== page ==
Edward S. Curtis (1868-1952)

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Edward S. Curtis - A Young Kutenai border=
A Young Kutenai
Volume, 12.5 x 9.5 inches
Vintage Photogravure
QUOTES FROM "THE NORTH AMERICAN INDIAN:" "The Kutenai are not known to be linguistically related to any other tribe... It may be concluded, therefore, that in at least comparatively early times the Kutenai tribe lost its unity, and the resultant bands spread southward across the narrow divide between the Columbia and the Kootenay and down the later river."
"The reservation Kutenai in the United States have profited even less than most tribes by association with civilization. A more ragged, filthy, idle, and altogether hopeless-looking community of ophlamic and crippled gamblers it would be difficult to find on a reservation. Their degradation is the more regrettable since the Kutenai physiognomy seems to promise much. It is far less heavy and gross than the Plains type or the types of the surrounding plateau area. It is such as one associates with intelligence and character and one cannot escape the feeling that an opportunity was lost when the Kutenai were permitted to sink to their present level."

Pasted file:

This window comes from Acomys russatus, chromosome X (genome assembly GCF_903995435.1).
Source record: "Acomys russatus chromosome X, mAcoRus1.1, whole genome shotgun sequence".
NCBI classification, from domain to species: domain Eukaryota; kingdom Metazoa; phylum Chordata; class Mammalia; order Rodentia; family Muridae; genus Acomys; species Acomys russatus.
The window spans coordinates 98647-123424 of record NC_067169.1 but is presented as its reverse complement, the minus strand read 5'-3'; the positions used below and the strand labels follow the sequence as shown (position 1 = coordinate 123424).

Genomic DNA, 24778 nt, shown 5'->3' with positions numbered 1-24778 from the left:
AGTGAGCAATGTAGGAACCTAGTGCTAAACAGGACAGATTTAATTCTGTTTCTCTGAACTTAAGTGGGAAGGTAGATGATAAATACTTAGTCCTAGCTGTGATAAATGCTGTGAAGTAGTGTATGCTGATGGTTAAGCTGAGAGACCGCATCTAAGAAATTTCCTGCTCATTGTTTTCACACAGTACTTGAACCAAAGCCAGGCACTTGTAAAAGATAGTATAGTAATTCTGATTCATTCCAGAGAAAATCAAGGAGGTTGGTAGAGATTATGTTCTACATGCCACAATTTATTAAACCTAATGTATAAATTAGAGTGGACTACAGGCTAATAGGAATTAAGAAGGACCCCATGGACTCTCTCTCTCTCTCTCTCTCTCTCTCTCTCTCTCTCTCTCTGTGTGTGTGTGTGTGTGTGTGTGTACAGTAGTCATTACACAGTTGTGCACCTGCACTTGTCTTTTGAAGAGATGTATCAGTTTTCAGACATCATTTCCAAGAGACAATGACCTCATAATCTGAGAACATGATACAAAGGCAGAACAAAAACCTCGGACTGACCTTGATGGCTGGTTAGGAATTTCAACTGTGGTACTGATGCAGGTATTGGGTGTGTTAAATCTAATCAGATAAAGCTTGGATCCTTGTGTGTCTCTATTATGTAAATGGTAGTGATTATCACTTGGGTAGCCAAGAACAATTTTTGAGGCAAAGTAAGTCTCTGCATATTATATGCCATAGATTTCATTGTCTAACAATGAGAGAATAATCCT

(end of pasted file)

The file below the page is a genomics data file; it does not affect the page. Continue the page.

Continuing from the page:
"Inhabiting a mountainous country dotted with lakes and traversed by long winding rivers, the Kutenai very naturally became expert boatmen. The commoner form of craft was made of pine-bark or spruce-bark laid over a framework of split-fur. It was sharp at bow and stern, of a form still seen among the Kalispel."
"The best native information indicates that prior to the era of the missionaries the Kutenai had only the vaguest conception of the human soul. The religious practices of the Kutenai had to do with the acquisition of supernatural power through the aid of supernatural beings. To them all things were the abode of spirits, one or another of which, if rightly approached, would take pity on a suppliant and become his life-long guardian and helper."
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